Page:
All of the mid-year SPIVA scorecards from S&P Dow Jones Indices are now in. The reports summarise the performance of domestically focused active funds around the world over the 12-month period ending in June 2021. So, what do the results tell us? SHERIFA ISSIFU, who is part of the SPIVA team, has been taking a look.
S&P DJI has just released the final regional edition of our S&P Index Versus Active (SPIVA) Mid-Year 2021 Scorecards. The semiannual reports cover the performance of actively managed funds in the U.S., Canada, Latin America, Europe, South Africa, India, Japan, Australia, and our newest regional addition, the Middle East and North Africa (MENA). SPIVA Scorecards offer a wealth of insights into the performance of active funds globally, including the percentage of all the available actively managed funds that underperformed an appropriate S&P DJI benchmark over various time horizons. Exhibit 1 summarises the performance of domestically focused active funds across the various regions over the one-year period ending in June 2021.
In every region apart from Australia, most active funds underperformed. Intriguingly, although we often hear that index-based strategies “don’t work” as well in Emerging Markets, the rate of underperformance was generally higher in those markets: 86% of Indian active managers failed to beat the S&P BSE 100, with similar underperformance among Mexican and Brazilian funds. This speaks to the shrinking alpha that is often seen as markets increasingly professionalize; put simply, it becomes harder and harder to remain “above average.”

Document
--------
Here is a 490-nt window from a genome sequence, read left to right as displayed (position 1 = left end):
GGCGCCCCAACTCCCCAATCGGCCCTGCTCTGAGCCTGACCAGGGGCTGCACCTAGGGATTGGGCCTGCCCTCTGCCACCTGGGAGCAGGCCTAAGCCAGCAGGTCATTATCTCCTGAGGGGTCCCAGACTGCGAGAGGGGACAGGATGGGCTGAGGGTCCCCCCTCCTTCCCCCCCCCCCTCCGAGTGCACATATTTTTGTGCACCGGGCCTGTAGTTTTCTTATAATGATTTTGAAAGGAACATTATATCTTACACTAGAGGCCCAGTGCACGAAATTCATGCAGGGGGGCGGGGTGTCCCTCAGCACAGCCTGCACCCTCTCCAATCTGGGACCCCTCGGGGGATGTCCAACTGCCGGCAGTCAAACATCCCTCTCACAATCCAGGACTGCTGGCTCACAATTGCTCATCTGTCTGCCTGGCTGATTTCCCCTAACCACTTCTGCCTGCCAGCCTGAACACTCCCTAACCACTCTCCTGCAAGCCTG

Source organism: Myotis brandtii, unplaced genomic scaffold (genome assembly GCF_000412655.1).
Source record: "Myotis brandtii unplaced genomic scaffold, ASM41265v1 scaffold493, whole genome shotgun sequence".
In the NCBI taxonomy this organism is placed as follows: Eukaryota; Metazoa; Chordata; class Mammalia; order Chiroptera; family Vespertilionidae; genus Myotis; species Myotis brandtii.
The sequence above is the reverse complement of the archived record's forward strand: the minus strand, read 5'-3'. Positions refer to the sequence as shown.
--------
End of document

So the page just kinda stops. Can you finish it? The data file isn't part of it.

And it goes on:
Beyond the headline figures, the biannual reports dig into a wide range of specialised equity and fixed income fund categories and, as usual, the latest reports identify a few pockets where active managers had more reason to boast, and those markets where outperformance was hardest to find. Exhibit 2 shows the top underperforming and outperforming fund categories across all our regional reports. Canadian Dividend & Income Equity funds had the largest rate of underperformance, with more than 98% of funds underperforming the S&P/TSX Canadian Dividend Aristocrats. At the other end of the spectrum, U.S. bond fund managers, in particular, stood out for their benchmark-beating returns (although the excellent 12-month record in the Government Long, U.S. Government/Credit Long, and Emerging Markets Debt fund categories is qualified by close to 100% underperformance over a 10-year horizon). The most extreme case of outperformance was among South African Short-Term Bond funds, with only 8% of active managers underperforming the STeFI Composite.
Turning to cross-region comparisons (summarised in Exhibit 3), the best active U.S. equity managers over the one-year period ending in June 2021 were, perhaps surprisingly, more likely to sit on a different continent than the stocks they managed, with 51% of Japanese and European active U.S. equity managers underperforming the S&P 500, versus the U.S.’s 58%. However, over the long run, U.S. active managers did achieve a better outperformance rate than other regional managers, not only in U.S. equities, but also across Global and Emerging Market equity market categories, too.
Explore the latest SPIVA scorecards at https://www.spglobal.com/spdji/en/research-insights/spiva/.
Read legal disclaimers here.
SHERIFA ISSIFU is an Index Investment Strategist at S&P Dow Jones Indices, specialising in emerging markets.
This article was first published on the Indexology blog.
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